The builder of Coastal GasLink is in a messy dispute over project costs with LNG Canada in Kitimat.
The spat involves TC Energy, which is building the Coastal GasLink pipeline, and Royal Dutch Shell, the company building LNG Canada, which hopes to export gas delivered by the pipeline.
Work on the pipeline was delayed by the COVID-19 pandemic in addition to ongoing protests by some First Nations along the route. These delays have resulted in higher than expected costs for the project, which were previously estimated at $6.6 billion. TC Energy wants to cover some of those higher costs by raising pipeline tolls.
It’s the latest hurdle for B.C.’s LNG industry, and if the dispute isn’t resolved soon, it could result in further delays for the massive gas project currently being built near Kitimat.
But LNG Canada apparently isn’t a fan of that plan.
“We are making good progress with close to 50% of the project completed,” TC Energy president and CEO Francois Poirier told a recent earnings call. “However, as we’ve shared previously, costs are expected to increase and that has resulted in a dispute with LNG Canada. While commercial discussions are ongoing and we remain committed to successfully completing the project, we are nearing a critical stage that requires resolution of the outstanding issues.”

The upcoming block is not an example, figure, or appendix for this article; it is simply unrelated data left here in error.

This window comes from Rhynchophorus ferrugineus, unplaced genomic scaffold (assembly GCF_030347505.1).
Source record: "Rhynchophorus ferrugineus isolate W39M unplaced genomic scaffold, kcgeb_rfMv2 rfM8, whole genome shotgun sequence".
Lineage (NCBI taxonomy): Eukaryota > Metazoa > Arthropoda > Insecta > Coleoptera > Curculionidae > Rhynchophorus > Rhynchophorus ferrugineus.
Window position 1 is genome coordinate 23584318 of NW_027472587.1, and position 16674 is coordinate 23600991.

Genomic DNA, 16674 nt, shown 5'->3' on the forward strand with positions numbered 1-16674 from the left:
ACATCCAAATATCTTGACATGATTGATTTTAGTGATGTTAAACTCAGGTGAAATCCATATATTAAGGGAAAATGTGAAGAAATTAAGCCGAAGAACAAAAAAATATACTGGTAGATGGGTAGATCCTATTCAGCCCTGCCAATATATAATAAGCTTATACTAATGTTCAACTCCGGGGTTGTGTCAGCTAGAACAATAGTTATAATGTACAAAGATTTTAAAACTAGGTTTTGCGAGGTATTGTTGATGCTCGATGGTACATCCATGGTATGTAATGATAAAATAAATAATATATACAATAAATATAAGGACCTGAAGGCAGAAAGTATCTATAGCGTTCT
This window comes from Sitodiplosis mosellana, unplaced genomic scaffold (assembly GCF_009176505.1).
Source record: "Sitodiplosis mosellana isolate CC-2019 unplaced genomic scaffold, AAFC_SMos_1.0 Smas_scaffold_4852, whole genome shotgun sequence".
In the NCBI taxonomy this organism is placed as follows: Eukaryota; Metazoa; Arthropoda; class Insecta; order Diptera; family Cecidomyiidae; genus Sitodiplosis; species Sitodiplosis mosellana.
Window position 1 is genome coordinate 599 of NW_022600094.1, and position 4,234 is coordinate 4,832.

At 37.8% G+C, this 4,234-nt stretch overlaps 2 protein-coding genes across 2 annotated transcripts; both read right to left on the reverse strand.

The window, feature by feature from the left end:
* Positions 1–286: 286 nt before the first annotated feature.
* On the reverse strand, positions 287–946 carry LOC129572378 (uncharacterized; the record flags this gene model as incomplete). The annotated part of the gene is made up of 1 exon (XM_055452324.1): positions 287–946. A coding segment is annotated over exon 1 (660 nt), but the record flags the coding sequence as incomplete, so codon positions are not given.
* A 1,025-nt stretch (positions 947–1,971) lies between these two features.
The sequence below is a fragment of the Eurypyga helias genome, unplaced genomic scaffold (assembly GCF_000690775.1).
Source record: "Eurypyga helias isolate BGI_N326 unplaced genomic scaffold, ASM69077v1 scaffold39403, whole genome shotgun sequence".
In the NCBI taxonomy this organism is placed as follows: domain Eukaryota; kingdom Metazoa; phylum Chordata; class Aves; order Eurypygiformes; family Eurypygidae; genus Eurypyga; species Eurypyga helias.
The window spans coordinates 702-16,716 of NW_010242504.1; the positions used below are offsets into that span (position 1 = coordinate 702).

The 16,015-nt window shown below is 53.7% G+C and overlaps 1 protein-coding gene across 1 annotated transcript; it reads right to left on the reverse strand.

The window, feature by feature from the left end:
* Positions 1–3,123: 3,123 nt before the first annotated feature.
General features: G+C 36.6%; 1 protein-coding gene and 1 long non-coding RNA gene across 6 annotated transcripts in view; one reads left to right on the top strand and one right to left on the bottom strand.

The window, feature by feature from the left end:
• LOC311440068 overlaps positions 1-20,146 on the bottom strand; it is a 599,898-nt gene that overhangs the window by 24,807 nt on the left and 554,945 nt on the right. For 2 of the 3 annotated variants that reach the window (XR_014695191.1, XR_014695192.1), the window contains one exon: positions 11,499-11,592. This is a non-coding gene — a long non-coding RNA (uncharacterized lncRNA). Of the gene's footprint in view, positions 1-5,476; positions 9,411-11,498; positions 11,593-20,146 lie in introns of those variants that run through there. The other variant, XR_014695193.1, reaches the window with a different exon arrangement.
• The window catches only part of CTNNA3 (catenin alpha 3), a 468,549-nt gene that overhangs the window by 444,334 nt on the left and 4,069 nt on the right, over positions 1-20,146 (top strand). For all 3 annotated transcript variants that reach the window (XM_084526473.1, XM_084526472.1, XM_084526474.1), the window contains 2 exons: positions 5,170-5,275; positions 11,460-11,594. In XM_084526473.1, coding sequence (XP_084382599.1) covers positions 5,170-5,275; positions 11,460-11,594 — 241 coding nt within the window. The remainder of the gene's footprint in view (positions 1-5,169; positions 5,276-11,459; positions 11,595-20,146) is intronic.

The two companies are in confidential talks to resolve the dispute.
LNG Canada, meanwhile, is “concerned with TC Energy’s proposed cost increases and schedule performance on the Coastal GasLink pipeline, which are well beyond what was agreed to at the October 2018 final investment decision on the LNG Canada project,” a spokesperson explained to Bloomberg.